Monday 28 October 2019


FORMER Finance minister Christopher Tichaona Kuruneri has approached the High Court seeking an order to bar Mines minister Winston Chitando and his subordinates from issuing mining licences, permits or certificates to miners who have invaded his Ascotvale Farm in Mazowe.
In an application filed at the High Court last week, Kuruneri also cited the Mashonaland Central mines commissioner, provincial mines director and Mines secretary as respondents.

Kuruneri said he bought the farm sometime in 1997 and embarked on crop and livestock farming until recently when small-scale gold miners invaded the property after being issued with permits by government. 

He claimed the miners had caused huge environmental damage and adversely affected his farming operations.

“This is an application for a declaratur against the mining authorities that any mining licences, permits or certificates that they issue or have issued to prospective miners on my farm, Ascotvale Farm in Mazowe, without the prior issuance of an Environmental Impact Assessment certificate by the Environmental Management Agency are null and void and of no force and effect,” he said.

“In this application I (Kuruneri) seek an order preventing the above cited mining authorities from issuing mining licences, permits or certificates in respect of any mining claim situated on Ascotvale Farm without an Environmental Impact Assessment certificate issued by the Environment Management Agency (EMA) in terms of section 97 of the Environmental Management Act.”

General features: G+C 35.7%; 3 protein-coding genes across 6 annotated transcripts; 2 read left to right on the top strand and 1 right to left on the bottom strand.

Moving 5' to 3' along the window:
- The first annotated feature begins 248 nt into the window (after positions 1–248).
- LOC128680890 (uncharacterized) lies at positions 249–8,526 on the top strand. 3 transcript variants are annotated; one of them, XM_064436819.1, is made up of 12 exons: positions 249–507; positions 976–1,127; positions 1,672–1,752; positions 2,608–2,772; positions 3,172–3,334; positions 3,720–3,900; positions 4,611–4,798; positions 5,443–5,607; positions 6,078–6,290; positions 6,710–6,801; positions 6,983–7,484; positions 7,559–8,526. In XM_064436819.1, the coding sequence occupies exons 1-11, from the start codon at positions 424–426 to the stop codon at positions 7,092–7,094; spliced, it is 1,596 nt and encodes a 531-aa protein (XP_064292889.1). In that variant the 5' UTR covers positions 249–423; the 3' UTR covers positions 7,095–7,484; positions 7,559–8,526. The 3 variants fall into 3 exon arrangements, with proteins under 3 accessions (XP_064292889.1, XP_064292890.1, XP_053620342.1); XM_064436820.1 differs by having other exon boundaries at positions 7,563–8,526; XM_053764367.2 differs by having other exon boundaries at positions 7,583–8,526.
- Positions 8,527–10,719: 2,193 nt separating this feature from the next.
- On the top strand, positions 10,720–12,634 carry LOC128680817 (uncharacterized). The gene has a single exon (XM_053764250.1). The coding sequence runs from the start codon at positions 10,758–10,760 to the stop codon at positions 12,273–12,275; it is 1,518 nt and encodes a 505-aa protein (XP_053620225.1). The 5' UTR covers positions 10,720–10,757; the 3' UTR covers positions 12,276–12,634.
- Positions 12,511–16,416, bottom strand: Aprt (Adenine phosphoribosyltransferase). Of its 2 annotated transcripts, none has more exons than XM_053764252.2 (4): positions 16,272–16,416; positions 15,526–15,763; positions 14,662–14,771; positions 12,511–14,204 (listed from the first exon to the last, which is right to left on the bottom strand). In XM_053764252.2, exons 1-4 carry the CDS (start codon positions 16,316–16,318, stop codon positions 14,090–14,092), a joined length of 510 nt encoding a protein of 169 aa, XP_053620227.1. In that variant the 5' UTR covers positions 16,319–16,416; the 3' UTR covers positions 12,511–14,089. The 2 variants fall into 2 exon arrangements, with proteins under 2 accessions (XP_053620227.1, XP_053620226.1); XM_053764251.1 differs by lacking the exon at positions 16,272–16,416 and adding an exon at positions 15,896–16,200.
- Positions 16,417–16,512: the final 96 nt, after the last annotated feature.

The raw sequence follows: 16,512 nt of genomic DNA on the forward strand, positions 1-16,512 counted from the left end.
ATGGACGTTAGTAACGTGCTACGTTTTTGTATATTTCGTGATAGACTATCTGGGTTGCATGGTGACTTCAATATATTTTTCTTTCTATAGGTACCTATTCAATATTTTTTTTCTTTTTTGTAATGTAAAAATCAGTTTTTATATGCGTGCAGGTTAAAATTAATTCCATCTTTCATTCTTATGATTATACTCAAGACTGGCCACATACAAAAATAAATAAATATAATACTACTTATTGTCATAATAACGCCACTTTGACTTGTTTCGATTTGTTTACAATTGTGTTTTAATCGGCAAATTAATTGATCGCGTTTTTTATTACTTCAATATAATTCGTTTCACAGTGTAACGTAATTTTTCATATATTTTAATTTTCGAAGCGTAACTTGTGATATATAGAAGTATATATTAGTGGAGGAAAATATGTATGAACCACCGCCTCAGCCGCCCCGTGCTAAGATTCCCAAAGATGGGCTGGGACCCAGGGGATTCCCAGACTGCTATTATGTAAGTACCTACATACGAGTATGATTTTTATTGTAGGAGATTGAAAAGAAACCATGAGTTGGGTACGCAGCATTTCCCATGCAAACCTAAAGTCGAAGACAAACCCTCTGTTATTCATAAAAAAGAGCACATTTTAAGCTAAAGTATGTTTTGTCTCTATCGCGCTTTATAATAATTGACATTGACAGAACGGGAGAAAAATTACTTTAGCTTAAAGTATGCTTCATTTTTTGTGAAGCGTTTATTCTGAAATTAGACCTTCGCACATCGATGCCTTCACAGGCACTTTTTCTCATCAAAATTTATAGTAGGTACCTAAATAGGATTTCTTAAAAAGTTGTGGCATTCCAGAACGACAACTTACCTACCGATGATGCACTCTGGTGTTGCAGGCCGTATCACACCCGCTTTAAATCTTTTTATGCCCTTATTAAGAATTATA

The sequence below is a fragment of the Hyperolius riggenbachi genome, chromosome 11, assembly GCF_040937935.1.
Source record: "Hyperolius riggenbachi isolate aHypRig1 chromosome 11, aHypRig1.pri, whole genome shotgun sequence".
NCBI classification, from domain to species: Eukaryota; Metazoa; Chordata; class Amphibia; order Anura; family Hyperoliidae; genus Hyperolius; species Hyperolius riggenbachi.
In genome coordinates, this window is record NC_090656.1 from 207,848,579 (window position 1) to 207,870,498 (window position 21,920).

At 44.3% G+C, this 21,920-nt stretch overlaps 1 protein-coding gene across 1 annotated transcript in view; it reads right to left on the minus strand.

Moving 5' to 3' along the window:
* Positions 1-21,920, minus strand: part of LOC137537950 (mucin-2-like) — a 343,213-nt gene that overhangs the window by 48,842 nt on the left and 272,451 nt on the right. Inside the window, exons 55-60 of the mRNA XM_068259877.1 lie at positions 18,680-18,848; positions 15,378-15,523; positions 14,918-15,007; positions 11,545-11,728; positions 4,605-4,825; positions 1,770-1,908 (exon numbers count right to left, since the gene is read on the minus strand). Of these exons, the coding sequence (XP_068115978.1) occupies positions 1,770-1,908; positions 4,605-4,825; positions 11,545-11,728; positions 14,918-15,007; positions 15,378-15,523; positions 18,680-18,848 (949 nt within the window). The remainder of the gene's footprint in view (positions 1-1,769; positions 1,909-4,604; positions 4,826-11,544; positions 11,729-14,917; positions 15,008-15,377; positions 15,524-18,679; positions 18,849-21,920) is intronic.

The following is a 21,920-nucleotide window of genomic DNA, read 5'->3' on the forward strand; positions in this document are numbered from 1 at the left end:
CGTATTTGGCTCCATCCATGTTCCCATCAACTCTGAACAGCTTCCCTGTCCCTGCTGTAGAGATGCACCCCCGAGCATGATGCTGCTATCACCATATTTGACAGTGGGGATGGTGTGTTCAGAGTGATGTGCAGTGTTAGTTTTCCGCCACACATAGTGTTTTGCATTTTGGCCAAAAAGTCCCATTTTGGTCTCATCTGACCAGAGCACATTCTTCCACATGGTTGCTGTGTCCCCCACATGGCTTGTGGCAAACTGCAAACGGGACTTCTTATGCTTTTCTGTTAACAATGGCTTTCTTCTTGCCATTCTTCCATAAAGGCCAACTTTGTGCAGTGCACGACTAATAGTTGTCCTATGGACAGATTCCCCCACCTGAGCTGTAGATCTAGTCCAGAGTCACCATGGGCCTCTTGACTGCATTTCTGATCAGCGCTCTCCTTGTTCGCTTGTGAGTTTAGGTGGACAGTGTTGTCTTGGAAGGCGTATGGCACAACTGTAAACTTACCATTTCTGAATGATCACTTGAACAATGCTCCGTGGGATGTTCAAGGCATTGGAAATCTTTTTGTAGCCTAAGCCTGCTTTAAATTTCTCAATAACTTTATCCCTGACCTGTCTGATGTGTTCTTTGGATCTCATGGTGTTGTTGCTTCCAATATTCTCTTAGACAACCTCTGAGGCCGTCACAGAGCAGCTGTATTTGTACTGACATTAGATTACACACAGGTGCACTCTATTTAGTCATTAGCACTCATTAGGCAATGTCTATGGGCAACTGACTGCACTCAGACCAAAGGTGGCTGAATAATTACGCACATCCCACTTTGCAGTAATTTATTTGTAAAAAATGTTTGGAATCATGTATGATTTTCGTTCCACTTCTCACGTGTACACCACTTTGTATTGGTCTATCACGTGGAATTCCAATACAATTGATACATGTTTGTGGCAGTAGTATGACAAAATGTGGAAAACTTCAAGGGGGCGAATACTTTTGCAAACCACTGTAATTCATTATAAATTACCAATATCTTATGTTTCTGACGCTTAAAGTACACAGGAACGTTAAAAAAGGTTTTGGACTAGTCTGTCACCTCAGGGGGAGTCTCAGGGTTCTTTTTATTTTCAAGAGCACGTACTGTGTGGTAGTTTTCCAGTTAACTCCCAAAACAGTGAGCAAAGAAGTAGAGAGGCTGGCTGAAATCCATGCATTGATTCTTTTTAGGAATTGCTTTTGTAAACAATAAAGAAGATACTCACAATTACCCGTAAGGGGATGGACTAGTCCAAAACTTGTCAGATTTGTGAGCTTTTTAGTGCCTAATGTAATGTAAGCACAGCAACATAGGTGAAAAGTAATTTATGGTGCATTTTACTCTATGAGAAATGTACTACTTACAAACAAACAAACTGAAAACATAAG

The former Finance minister further said the illegal and unplanned activities at his farm were posing a real risk to his livestock.

“Uncontrolled mining activities like prospecting, excavations and unprotected mineshafts pose physical danger to my farm, employees, family, visitors, cattle and other livestock, apart from degradation and damage to the environment,” Kuruneri said.

“There have been several incursions onto the farm by various groups of people intending to carry out mining activities on the strength of certificates, permits and licences issued by the first and second respondents, the mining commissioner Mashonaland Central and the provincial mining director, respectively.” 

“As a result of the respondents’ conduct, I have now been constrained to engage in costly litigation against those coming to the farm to conduct mining activities without the requisite certificates but having been issued with permits or licences by the respondents,” he said.

The matter is pending. Newsday


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